A Cup of Joe: Flow Through Assemblies


A Cup of Joe: Flow Through Assemblies


A vapor barrier’s most important function is to be impermeable to moisture in vapor form, thereby preventing the movement of water vapor through the wall cavity to the outside, and vice versa.

As our friend Dr. Joe Lstiburek has said before, a wall works by keeping the outside out and the inside in. Referencing the “perfect wall”, there is the water control layer, air control layer, vapor control layer and thermal control layer all in the right places. The wall dries outward from the vapor control layer and dries inward from the vapor control layer.

What would happen if you relied only on an air barrier? In this episode of A Cup of Joe, Joe Lstiburek continues this topic discussing flow through assemblies and what slowing the flow of vapor can do.


About Dr. Joe Lstiburek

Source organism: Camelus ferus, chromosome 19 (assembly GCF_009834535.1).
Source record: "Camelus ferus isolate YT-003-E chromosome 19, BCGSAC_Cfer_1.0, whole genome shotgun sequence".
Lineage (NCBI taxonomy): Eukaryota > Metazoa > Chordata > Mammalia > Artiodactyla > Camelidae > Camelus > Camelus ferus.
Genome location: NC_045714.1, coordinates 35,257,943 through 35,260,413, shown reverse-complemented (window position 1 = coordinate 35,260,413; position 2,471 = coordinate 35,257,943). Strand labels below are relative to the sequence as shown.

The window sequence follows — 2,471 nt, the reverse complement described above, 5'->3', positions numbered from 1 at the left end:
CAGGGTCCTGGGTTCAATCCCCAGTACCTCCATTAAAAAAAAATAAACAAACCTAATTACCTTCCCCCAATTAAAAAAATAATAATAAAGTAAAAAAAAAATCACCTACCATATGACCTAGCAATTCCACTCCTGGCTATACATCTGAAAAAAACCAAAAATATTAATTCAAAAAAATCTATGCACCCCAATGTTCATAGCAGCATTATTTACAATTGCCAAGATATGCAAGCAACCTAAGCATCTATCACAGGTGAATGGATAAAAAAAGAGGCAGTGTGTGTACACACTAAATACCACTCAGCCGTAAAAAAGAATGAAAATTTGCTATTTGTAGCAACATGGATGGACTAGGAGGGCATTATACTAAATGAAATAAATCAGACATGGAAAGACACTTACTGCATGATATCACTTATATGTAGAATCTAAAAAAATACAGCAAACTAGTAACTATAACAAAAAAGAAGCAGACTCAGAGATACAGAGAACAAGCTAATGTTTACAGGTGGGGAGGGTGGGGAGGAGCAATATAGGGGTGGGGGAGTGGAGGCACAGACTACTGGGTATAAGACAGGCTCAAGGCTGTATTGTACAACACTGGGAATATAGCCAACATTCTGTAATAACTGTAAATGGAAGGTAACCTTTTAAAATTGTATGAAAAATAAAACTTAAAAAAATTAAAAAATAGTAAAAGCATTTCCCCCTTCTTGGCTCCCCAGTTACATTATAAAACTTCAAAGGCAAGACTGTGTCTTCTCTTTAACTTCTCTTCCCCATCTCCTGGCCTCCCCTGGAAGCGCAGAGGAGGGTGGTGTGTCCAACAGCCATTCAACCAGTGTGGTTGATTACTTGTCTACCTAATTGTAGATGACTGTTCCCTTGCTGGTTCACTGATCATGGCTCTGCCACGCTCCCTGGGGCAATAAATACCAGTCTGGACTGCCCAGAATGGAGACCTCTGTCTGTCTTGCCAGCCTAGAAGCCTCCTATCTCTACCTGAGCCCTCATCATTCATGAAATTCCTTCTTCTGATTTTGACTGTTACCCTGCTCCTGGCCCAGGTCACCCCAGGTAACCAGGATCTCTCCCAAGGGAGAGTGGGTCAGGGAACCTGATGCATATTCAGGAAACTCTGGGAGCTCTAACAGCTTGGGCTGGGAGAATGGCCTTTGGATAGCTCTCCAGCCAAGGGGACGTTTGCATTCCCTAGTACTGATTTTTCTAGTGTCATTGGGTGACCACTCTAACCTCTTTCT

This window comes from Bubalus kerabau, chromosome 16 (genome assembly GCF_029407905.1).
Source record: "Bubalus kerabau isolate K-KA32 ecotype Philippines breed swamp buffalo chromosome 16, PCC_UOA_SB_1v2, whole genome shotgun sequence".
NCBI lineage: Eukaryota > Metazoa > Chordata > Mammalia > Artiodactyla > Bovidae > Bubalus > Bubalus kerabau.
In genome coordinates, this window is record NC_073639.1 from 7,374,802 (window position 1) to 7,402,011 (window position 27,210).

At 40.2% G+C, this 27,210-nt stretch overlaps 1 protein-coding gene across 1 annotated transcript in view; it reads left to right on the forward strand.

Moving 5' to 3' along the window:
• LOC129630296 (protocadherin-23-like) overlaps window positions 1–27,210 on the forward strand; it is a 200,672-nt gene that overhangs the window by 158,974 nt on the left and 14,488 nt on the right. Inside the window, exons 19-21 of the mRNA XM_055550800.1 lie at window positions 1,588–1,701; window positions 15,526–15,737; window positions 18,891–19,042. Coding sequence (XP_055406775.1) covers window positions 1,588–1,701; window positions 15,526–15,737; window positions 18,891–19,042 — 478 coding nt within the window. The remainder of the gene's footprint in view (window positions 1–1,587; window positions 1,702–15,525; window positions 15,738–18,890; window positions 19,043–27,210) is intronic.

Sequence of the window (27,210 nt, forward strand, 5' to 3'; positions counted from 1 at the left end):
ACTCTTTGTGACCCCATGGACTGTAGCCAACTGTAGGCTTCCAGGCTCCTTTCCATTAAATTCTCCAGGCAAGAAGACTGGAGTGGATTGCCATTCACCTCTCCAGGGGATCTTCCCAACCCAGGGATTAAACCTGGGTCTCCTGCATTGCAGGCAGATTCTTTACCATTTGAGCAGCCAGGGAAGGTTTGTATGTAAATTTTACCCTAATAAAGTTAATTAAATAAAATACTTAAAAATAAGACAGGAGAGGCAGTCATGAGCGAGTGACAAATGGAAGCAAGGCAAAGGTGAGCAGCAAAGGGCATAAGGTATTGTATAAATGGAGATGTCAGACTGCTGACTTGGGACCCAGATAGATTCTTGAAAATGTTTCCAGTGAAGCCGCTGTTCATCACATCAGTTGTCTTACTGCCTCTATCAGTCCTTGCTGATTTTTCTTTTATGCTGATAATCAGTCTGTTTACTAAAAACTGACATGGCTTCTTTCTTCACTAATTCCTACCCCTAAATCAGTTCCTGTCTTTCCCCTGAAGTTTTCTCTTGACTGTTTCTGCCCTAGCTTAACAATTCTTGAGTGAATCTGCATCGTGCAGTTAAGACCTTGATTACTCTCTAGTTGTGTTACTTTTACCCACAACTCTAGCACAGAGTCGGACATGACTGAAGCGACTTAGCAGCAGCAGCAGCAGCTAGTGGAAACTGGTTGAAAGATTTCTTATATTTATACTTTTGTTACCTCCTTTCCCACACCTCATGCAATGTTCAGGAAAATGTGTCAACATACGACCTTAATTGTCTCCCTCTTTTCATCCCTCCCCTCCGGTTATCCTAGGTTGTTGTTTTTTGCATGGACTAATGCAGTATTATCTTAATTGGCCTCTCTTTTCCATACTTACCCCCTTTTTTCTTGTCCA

Dr. Joe Lstiburek is the founding principal of Building Science Corporation, one of the most influential, innovative, and respected building science firms in North America. Dr. Lstiburek’s work ranges widely, from providing expert witness testimony to overseeing research and development projects to writing for the ASHRAE Journal. His commitment to advancing the building industry has had a lasting impact on building codes and practices throughout the world, particularly in the areas of air barriers, vapor barriers, and vented and unvented roof assemblies. His commitment to education earned him the hailing, “the dean of North American building science” by the Wall Street Journal. Dr. Lstiburek holds a Bachelor of Applied Science in Mechanical Engineering, a Master of Engineering in Civil Engineering, and a Doctor of Philosophy (Ph.D.) in Building Science. Get the full scope of Dr. Lstiburek’s work, accolades, and contributions to the industry over at Building Science Corporation.